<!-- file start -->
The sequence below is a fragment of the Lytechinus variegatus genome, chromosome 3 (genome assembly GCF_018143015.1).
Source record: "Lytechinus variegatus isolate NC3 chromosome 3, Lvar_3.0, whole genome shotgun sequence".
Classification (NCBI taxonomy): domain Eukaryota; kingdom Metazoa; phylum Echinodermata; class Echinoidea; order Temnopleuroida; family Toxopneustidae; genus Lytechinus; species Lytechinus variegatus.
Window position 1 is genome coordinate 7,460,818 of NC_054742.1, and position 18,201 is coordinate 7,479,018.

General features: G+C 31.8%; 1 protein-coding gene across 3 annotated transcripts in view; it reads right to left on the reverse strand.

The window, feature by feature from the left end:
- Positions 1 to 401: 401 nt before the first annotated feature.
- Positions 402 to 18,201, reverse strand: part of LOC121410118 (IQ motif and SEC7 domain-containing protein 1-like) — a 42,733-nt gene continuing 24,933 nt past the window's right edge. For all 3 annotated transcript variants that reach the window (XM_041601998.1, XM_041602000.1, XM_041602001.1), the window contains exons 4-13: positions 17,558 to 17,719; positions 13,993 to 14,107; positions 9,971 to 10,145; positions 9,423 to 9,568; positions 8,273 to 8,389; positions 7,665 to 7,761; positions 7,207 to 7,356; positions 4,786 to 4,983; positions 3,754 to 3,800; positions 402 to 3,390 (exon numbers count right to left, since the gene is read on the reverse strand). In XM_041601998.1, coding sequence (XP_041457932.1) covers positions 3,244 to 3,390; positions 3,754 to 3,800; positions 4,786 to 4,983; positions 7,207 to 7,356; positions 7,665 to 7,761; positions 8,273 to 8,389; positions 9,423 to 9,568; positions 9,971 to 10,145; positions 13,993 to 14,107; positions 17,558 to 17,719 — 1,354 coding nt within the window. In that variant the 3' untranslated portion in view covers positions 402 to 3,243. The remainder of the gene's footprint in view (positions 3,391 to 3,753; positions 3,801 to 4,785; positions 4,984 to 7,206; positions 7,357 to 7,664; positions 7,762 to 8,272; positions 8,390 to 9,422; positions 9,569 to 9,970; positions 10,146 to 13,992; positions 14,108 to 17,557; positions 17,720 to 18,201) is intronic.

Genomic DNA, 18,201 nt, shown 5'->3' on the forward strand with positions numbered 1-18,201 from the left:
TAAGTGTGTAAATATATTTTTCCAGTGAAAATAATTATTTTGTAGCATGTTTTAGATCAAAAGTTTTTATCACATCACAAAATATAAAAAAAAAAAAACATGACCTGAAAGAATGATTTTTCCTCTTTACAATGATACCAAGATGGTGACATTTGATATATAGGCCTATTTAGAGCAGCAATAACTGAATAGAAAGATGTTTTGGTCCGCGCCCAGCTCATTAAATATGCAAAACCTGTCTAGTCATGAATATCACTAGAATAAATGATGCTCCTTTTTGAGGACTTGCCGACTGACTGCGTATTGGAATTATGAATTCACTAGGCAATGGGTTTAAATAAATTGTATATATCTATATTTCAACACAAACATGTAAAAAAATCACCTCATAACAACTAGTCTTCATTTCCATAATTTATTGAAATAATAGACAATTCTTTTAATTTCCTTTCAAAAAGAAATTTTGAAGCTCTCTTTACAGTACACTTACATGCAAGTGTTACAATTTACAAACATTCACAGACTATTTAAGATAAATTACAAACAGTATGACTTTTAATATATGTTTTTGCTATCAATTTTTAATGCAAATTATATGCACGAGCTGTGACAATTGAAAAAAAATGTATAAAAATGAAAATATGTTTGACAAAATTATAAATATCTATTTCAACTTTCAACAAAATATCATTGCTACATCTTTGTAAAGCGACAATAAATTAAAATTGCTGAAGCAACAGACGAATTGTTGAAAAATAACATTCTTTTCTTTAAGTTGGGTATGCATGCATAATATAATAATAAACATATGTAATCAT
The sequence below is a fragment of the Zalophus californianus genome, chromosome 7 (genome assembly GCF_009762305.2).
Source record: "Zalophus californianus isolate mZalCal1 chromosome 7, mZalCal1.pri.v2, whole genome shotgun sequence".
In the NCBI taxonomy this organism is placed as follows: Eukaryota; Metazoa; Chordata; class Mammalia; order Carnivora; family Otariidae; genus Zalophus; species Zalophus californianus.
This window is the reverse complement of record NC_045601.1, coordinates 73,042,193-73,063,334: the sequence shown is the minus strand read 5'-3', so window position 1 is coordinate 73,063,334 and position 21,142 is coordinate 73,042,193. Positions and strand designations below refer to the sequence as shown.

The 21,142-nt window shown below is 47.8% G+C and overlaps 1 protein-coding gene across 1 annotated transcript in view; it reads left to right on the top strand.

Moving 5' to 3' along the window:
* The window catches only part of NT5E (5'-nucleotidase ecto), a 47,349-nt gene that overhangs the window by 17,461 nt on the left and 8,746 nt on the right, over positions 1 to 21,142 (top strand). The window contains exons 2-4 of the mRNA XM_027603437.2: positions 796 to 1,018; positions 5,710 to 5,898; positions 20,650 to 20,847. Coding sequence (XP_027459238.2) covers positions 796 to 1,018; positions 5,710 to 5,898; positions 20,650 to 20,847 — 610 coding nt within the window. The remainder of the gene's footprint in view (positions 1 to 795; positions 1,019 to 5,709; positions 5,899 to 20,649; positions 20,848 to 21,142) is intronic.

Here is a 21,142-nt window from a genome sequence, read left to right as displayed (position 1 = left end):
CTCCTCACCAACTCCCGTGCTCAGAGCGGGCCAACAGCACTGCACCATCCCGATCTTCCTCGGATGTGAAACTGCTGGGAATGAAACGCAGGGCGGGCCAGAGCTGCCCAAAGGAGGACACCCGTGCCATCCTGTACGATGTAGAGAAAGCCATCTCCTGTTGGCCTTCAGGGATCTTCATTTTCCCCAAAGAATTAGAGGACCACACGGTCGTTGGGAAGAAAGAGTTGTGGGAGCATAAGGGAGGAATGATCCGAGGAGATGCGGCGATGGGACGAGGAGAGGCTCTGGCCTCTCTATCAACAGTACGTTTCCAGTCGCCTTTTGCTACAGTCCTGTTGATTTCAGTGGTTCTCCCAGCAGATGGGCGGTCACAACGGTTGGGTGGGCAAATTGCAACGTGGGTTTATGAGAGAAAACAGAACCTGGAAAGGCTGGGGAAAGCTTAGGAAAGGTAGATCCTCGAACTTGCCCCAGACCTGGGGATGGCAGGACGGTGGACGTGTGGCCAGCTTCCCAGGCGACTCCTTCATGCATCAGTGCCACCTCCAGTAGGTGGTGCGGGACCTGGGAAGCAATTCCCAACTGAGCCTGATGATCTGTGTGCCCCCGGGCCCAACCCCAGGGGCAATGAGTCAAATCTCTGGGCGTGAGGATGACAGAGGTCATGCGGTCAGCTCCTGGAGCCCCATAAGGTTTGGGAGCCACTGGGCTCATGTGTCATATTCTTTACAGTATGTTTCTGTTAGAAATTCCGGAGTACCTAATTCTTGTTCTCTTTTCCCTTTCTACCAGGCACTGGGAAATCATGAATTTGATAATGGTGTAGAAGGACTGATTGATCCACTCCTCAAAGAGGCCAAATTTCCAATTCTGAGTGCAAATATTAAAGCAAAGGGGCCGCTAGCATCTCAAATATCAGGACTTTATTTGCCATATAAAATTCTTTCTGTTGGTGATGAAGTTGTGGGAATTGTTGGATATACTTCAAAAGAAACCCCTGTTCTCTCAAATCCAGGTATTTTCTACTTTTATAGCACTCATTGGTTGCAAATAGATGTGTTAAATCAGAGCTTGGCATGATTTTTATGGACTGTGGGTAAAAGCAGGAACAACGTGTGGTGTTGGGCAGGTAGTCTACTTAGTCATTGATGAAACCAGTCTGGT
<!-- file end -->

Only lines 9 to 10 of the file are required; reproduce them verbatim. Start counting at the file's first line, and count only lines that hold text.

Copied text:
Genomic DNA, 18,201 nt, shown 5'->3' on the forward strand with positions numbered 1-18,201 from the left:
TAAGTGTGTAAATATATTTTTCCAGTGAAAATAATTATTTTGTAGCATGTTTTAGATCAAAAGTTTTTATCACATCACAAAATATAAAAAAAAAAAAACATGACCTGAAAGAATGATTTTTCCTCTTTACAATGATACCAAGATGGTGACATTTGATATATAGGCCTATTTAGAGCAGCAATAACTGAATAGAAAGATGTTTTGGTCCGCGCCCAGCTCATTAAATATGCAAAACCTGTCTAGTCATGAATATCACTAGAATAAATGATGCTCCTTTTTGAGGACTTGCCGACTGACTGCGTATTGGAATTATGAATTCACTAGGCAATGGGTTTAAATAAATTGTATATATCTATATTTCAACACAAACATGTAAAAAAATCACCTCATAACAACTAGTCTTCATTTCCATAATTTATTGAAATAATAGACAATTCTTTTAATTTCCTTTCAAAAAGAAATTTTGAAGCTCTCTTTACAGTACACTTACATGCAAGTGTTACAATTTACAAACATTCACAGACTATTTAAGATAAATTACAAACAGTATGACTTTTAATATATGTTTTTGCTATCAATTTTTAATGCAAATTATATGCACGAGCTGTGACAATTGAAAAAAAATGTATAAAAATGAAAATATGTTTGACAAAATTATAAATATCTATTTCAACTTTCAACAAAATATCATTGCTACATCTTTGTAAAGCGACAATAAATTAAAATTGCTGAAGCAACAGACGAATTGTTGAAAAATAACATTCTTTTCTTTAAGTTGGGTATGCATGCATAATATAATAATAAACATATGTAATCAT